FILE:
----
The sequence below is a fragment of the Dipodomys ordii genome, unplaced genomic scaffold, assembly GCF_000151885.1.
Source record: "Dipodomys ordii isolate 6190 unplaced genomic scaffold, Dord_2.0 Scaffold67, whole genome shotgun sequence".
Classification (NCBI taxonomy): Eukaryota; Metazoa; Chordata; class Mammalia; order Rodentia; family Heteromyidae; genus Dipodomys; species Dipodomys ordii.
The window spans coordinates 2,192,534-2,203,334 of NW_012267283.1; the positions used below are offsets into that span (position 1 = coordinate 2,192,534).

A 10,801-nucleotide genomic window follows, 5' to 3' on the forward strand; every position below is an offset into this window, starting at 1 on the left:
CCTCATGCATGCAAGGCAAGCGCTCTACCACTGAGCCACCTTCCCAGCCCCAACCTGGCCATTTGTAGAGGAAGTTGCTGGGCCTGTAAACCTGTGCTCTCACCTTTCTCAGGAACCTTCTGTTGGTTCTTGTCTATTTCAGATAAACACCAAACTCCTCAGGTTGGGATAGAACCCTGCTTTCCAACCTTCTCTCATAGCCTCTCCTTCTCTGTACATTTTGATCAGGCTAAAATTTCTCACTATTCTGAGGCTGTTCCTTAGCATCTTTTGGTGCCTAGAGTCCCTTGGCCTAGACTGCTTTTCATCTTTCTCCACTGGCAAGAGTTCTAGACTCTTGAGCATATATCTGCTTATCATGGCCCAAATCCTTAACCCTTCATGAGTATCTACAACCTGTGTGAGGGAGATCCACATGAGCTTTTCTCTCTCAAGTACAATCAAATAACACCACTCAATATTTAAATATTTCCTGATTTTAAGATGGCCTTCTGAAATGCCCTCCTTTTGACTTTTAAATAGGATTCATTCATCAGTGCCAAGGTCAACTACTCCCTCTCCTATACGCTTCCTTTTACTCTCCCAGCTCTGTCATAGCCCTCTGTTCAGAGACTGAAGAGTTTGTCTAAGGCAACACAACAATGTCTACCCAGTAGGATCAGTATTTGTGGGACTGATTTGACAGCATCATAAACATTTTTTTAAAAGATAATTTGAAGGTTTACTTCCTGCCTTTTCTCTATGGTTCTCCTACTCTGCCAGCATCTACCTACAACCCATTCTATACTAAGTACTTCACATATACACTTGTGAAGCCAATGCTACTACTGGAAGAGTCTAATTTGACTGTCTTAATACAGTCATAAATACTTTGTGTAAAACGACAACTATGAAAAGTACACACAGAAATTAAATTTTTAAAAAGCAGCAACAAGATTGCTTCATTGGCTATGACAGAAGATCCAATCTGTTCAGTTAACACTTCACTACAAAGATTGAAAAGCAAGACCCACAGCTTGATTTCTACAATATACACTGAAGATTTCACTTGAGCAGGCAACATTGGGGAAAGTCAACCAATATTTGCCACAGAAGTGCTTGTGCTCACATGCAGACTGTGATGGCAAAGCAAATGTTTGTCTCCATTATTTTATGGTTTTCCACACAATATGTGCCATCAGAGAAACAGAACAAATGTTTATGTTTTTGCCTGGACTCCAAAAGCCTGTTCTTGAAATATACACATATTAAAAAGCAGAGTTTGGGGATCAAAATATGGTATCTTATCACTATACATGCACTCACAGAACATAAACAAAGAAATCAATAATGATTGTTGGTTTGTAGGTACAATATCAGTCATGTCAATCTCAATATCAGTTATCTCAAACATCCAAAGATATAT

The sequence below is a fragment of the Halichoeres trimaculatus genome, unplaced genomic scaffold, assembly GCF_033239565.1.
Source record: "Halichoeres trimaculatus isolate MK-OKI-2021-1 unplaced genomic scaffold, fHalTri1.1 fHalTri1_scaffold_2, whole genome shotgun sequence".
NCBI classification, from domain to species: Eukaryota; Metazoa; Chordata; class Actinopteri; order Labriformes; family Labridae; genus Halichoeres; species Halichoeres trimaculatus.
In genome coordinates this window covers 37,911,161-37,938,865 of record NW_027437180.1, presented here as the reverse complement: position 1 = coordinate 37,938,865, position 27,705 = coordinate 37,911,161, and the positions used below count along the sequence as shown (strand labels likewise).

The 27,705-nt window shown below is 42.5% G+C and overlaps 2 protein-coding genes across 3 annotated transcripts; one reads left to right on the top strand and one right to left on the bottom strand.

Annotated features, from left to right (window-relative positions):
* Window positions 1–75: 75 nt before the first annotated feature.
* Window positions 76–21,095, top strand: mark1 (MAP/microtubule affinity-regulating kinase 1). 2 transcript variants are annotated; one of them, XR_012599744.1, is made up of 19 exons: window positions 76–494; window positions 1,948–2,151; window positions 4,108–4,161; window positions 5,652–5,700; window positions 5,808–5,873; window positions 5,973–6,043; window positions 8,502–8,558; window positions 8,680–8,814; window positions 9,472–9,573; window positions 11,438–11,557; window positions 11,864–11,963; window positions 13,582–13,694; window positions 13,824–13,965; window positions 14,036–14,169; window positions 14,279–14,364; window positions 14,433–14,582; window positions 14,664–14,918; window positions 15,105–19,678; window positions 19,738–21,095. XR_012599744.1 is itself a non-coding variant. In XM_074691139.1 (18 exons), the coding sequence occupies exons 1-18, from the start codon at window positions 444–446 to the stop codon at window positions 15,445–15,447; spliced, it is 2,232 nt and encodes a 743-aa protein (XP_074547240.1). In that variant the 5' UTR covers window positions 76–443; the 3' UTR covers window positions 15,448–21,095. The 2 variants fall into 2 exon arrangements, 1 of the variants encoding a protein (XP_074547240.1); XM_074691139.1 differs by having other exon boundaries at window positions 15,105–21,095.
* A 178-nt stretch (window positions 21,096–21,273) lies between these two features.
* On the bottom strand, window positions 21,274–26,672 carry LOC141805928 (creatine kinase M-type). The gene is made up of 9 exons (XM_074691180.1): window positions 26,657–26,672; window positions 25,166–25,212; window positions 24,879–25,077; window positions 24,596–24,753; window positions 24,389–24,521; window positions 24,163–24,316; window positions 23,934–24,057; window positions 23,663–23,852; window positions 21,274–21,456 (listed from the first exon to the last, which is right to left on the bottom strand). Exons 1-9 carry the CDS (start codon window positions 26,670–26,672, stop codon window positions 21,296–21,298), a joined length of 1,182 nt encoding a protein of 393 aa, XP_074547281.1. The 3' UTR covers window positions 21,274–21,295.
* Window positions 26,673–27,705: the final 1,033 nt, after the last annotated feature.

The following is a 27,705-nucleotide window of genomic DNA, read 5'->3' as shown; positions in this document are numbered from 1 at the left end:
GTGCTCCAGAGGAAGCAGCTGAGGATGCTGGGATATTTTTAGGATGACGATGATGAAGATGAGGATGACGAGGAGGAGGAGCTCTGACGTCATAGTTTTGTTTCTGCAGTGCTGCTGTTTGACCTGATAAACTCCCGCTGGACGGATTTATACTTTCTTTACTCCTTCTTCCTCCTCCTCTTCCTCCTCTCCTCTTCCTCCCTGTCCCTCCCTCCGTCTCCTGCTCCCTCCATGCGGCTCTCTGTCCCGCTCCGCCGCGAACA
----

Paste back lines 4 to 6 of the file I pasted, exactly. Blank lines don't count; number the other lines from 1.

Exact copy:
The window spans coordinates 2,192,534-2,203,334 of NW_012267283.1; the positions used below are offsets into that span (position 1 = coordinate 2,192,534).

A 10,801-nucleotide genomic window follows, 5' to 3' on the forward strand; every position below is an offset into this window, starting at 1 on the left:
CCTCATGCATGCAAGGCAAGCGCTCTACCACTGAGCCACCTTCCCAGCCCCAACCTGGCCATTTGTAGAGGAAGTTGCTGGGCCTGTAAACCTGTGCTCTCACCTTTCTCAGGAACCTTCTGTTGGTTCTTGTCTATTTCAGATAAACACCAAACTCCTCAGGTTGGGATAGAACCCTGCTTTCCAACCTTCTCTCATAGCCTCTCCTTCTCTGTACATTTTGATCAGGCTAAAATTTCTCACTATTCTGAGGCTGTTCCTTAGCATCTTTTGGTGCCTAGAGTCCCTTGGCCTAGACTGCTTTTCATCTTTCTCCACTGGCAAGAGTTCTAGACTCTTGAGCATATATCTGCTTATCATGGCCCAAATCCTTAACCCTTCATGAGTATCTACAACCTGTGTGAGGGAGATCCACATGAGCTTTTCTCTCTCAAGTACAATCAAATAACACCACTCAATATTTAAATATTTCCTGATTTTAAGATGGCCTTCTGAAATGCCCTCCTTTTGACTTTTAAATAGGATTCATTCATCAGTGCCAAGGTCAACTACTCCCTCTCCTATACGCTTCCTTTTACTCTCCCAGCTCTGTCATAGCCCTCTGTTCAGAGACTGAAGAGTTTGTCTAAGGCAACACAACAATGTCTACCCAGTAGGATCAGTATTTGTGGGACTGATTTGACAGCATCATAAACATTTTTTTAAAAGATAATTTGAAGGTTTACTTCCTGCCTTTTCTCTATGGTTCTCCTACTCTGCCAGCATCTACCTACAACCCATTCTATACTAAGTACTTCACATATACACTTGTGAAGCCAATGCTACTACTGGAAGAGTCTAATTTGACTGTCTTAATACAGTCATAAATACTTTGTGTAAAACGACAACTATGAAAAGTACACACAGAAATTAAATTTTTAAAAAGCAGCAACAAGATTGCTTCATTGGCTATGACAGAAGATCCAATCTGTTCAGTTAACACTTCACTACAAAGATTGAAAAGCAAGACCCACAGCTTGATTTCTACAATATACACTGAAGATTTCACTTGAGCAGGCAACATTGGGGAAAGTCAACCAATATTTGCCACAGAAGTGCTTGTGCTCACATGCAGACTGTGATGGCAAAGCAAATGTTTGTCTCCATTATTTTATGGTTTTCCACACAATATGTGCCATCAGAGAAACAGAACAAATGTTTATGTTTTTGCCTGGACTCCAAAAGCCTGTTCTTGAAATATACACATATTAAAAAGCAGAGTTTGGGGATCAAAATATGGTATCTTATCACTATACATGCACTCACAGAACATAAACAAAGAAATCAATAATGATTGTTGGTTTGTAGGTACAATATCAGTCATGTCAATCTCAATATCAGTTATCTCAAACATCCAAAGATATAT